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It's an ambitious idea, creating a graphic novel about mathematicians, logicians and philosophers arguing about absolute truth. But 'Logicomix: An Epic Search For Truth', by Apostolos Doxiadis and Christos Papadimitriou, pulls it off by finding the drama in this rather heady subject. With many of the story's protagonists plagued by insanity, it even has shades of tragedy.

In 'A Brief History of Time' Stephen Hawking recounts the anecdote ascribed to Bertrand Russell, who after a lecture on astronomy got a question from the audience:

...a little old lady at the back of the room got up and said: "What you have told us is rubbish. The world is really a flat plate supported on the back of a giant tortoise." The scientist gave a superior smile before replying, "What is the tortoise standing on?" "You're very clever, young man, very clever", said the old lady. "But it's turtles all the way down!"
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The turtles provide a nice metaphor for the elusive 'foundational quest' that Russell, along with other illustrious figures like Whitehead, Wittgenstein, Frege, Cantor and Gödel, embarked on in the early 20th century. Was it possible to find some absolute basis to mathematics - a way to prove Euclid's 2000 year old 'Elements' - and to construct a system of logic to underpin all human knowledge?

[As a side note: for some reason the Dutch translation adds an article to the title ('Een epische zoektocht naar de waarheid', 'An Epic Search For the Truth'), which seems to miss the point: the quest was not for a specific truth but for the concept of truth itself.]

The answer, as it turned out - and as Kant had already predicted with his a priori knowledge - was no. Ultimately, knowledge is a human construct, whether it's mathematical or philosophical, and only expressible in language, which is again a human construct. Thus any attempt at defining something absolutely ends up being circular, or as Russell put it, tautological.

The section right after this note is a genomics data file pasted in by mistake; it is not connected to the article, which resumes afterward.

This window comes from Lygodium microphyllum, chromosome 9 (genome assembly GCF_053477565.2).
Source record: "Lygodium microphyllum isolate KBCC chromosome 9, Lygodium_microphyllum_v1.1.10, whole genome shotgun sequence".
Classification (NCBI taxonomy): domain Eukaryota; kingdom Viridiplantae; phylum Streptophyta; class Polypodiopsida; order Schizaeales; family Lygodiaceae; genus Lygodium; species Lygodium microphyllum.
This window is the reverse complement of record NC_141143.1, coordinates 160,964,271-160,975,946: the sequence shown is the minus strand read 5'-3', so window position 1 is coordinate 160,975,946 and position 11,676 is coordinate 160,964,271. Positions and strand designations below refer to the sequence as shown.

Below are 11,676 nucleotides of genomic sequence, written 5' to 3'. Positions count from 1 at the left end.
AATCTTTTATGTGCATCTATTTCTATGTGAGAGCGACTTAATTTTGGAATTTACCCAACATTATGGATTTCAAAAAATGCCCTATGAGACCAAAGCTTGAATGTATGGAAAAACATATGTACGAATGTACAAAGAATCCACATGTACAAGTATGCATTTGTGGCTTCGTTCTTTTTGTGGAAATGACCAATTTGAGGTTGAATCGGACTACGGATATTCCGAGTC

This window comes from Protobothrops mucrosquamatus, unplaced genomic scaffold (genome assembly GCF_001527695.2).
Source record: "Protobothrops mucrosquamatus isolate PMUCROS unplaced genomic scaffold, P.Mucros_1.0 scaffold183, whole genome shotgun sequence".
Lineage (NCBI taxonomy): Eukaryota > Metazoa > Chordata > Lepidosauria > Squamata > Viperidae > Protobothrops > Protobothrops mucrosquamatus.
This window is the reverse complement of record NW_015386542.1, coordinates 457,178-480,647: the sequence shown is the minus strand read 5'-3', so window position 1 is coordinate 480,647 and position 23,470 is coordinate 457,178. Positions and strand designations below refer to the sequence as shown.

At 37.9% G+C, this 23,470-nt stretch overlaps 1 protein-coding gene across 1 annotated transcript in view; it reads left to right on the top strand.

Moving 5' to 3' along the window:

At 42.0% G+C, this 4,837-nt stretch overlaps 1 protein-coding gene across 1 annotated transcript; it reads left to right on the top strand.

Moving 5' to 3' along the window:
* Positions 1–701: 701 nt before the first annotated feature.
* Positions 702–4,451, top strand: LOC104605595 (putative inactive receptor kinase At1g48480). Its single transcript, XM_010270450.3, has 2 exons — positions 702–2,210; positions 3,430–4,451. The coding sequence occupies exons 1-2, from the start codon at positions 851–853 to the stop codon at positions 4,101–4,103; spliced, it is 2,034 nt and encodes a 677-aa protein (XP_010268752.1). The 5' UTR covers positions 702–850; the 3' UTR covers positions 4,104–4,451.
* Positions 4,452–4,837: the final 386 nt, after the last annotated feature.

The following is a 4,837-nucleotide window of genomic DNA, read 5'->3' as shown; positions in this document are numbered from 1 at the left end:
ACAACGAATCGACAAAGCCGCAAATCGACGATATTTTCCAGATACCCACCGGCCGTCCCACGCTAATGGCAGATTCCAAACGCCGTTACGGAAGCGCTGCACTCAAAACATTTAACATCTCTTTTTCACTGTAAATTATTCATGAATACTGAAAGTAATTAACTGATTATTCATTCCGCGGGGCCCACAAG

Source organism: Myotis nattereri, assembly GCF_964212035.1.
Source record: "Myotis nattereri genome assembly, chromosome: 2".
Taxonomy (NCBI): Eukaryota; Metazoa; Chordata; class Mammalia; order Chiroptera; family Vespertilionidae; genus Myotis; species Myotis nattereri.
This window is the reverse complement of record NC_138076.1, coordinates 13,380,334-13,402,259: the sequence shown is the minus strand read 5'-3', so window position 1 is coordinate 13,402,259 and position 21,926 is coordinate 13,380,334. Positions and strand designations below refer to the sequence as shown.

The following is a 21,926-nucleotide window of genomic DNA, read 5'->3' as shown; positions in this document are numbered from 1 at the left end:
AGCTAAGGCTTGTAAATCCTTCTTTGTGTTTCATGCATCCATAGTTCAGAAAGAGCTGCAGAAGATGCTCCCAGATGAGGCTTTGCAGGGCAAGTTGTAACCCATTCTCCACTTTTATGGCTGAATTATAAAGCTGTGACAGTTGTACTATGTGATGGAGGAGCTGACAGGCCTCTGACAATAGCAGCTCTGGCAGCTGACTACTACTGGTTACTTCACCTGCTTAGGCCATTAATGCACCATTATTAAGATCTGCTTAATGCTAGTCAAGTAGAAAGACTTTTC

Put differently, a system of knowledge can be internally coherent and produce 'true' statements, but there will never be a way of proving those statements against anything outside that system. There is no objective point of reference, unless you make that point of reference part of the system you began with - which leads to an infinite regress. In that sense it really is turtles all the way down...

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In retrospect the foundational quest was a thoroughly modernist undertaking, doomed to failure but with a tragic beauty. As Doxiadis says in this making of video:

Bertrand Russell soon became our tale's hero, and also its narrator. He was one of the quest's greatest stars, its most eloquent protagonist. Bertrand Russell is a quintessentially modern person, an atheist yearning for the absolute, a cynic masquerading as an idealist - or was it the other way around?

jordan wellington lint

The 23 stories collected by Zadie Smith in ' The Book of Other People ' have one thing in common: they're about character. As Smith notes, "the instruction was simple: make somebody up ." Besides notable contributions by Dave Egger… Read the full post »

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